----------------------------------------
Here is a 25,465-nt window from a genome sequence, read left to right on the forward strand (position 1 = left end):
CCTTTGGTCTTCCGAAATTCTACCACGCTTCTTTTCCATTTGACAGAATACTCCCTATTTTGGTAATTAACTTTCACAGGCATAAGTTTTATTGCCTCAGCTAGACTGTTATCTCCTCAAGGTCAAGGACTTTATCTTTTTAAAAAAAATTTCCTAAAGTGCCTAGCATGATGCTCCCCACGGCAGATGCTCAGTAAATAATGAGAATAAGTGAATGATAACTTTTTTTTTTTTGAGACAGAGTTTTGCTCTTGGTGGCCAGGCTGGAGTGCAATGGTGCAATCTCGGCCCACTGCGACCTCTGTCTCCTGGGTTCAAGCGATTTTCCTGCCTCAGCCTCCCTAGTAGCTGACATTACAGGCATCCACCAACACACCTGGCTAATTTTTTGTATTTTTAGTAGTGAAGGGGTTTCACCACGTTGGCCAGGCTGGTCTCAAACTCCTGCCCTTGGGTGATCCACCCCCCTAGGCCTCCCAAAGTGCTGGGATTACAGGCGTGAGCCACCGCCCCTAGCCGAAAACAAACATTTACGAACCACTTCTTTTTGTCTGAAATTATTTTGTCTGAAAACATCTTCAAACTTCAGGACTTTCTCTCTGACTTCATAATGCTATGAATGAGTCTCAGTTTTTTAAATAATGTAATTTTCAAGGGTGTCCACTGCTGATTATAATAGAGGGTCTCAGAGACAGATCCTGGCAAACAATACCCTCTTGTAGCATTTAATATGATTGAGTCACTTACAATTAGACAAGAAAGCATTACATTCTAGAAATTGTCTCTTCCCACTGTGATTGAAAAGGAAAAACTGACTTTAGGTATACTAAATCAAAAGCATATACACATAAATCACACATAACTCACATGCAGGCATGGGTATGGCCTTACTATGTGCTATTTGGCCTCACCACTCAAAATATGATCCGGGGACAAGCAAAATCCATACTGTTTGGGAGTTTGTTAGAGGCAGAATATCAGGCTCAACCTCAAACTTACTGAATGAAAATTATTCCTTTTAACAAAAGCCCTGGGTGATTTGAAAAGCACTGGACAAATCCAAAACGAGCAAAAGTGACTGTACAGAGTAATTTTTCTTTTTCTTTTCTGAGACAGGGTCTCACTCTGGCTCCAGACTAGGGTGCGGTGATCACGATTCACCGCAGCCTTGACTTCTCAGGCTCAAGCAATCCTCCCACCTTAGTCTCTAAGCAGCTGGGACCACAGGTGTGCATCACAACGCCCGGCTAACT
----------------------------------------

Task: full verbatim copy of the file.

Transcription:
Here is a 25,465-nt window from a genome sequence, read left to right on the forward strand (position 1 = left end):
CCTTTGGTCTTCCGAAATTCTACCACGCTTCTTTTCCATTTGACAGAATACTCCCTATTTTGGTAATTAACTTTCACAGGCATAAGTTTTATTGCCTCAGCTAGACTGTTATCTCCTCAAGGTCAAGGACTTTATCTTTTTAAAAAAAATTTCCTAAAGTGCCTAGCATGATGCTCCCCACGGCAGATGCTCAGTAAATAATGAGAATAAGTGAATGATAACTTTTTTTTTTTTGAGACAGAGTTTTGCTCTTGGTGGCCAGGCTGGAGTGCAATGGTGCAATCTCGGCCCACTGCGACCTCTGTCTCCTGGGTTCAAGCGATTTTCCTGCCTCAGCCTCCCTAGTAGCTGACATTACAGGCATCCACCAACACACCTGGCTAATTTTTTGTATTTTTAGTAGTGAAGGGGTTTCACCACGTTGGCCAGGCTGGTCTCAAACTCCTGCCCTTGGGTGATCCACCCCCCTAGGCCTCCCAAAGTGCTGGGATTACAGGCGTGAGCCACCGCCCCTAGCCGAAAACAAACATTTACGAACCACTTCTTTTTGTCTGAAATTATTTTGTCTGAAAACATCTTCAAACTTCAGGACTTTCTCTCTGACTTCATAATGCTATGAATGAGTCTCAGTTTTTTAAATAATGTAATTTTCAAGGGTGTCCACTGCTGATTATAATAGAGGGTCTCAGAGACAGATCCTGGCAAACAATACCCTCTTGTAGCATTTAATATGATTGAGTCACTTACAATTAGACAAGAAAGCATTACATTCTAGAAATTGTCTCTTCCCACTGTGATTGAAAAGGAAAAACTGACTTTAGGTATACTAAATCAAAAGCATATACACATAAATCACACATAACTCACATGCAGGCATGGGTATGGCCTTACTATGTGCTATTTGGCCTCACCACTCAAAATATGATCCGGGGACAAGCAAAATCCATACTGTTTGGGAGTTTGTTAGAGGCAGAATATCAGGCTCAACCTCAAACTTACTGAATGAAAATTATTCCTTTTAACAAAAGCCCTGGGTGATTTGAAAAGCACTGGACAAATCCAAAACGAGCAAAAGTGACTGTACAGAGTAATTTTTCTTTTTCTTTTCTGAGACAGGGTCTCACTCTGGCTCCAGACTAGGGTGCGGTGATCACGATTCACCGCAGCCTTGACTTCTCAGGCTCAAGCAATCCTCCCACCTTAGTCTCTAAGCAGCTGGGACCACAGGTGTGCATCACAACGCCCGGCTAACT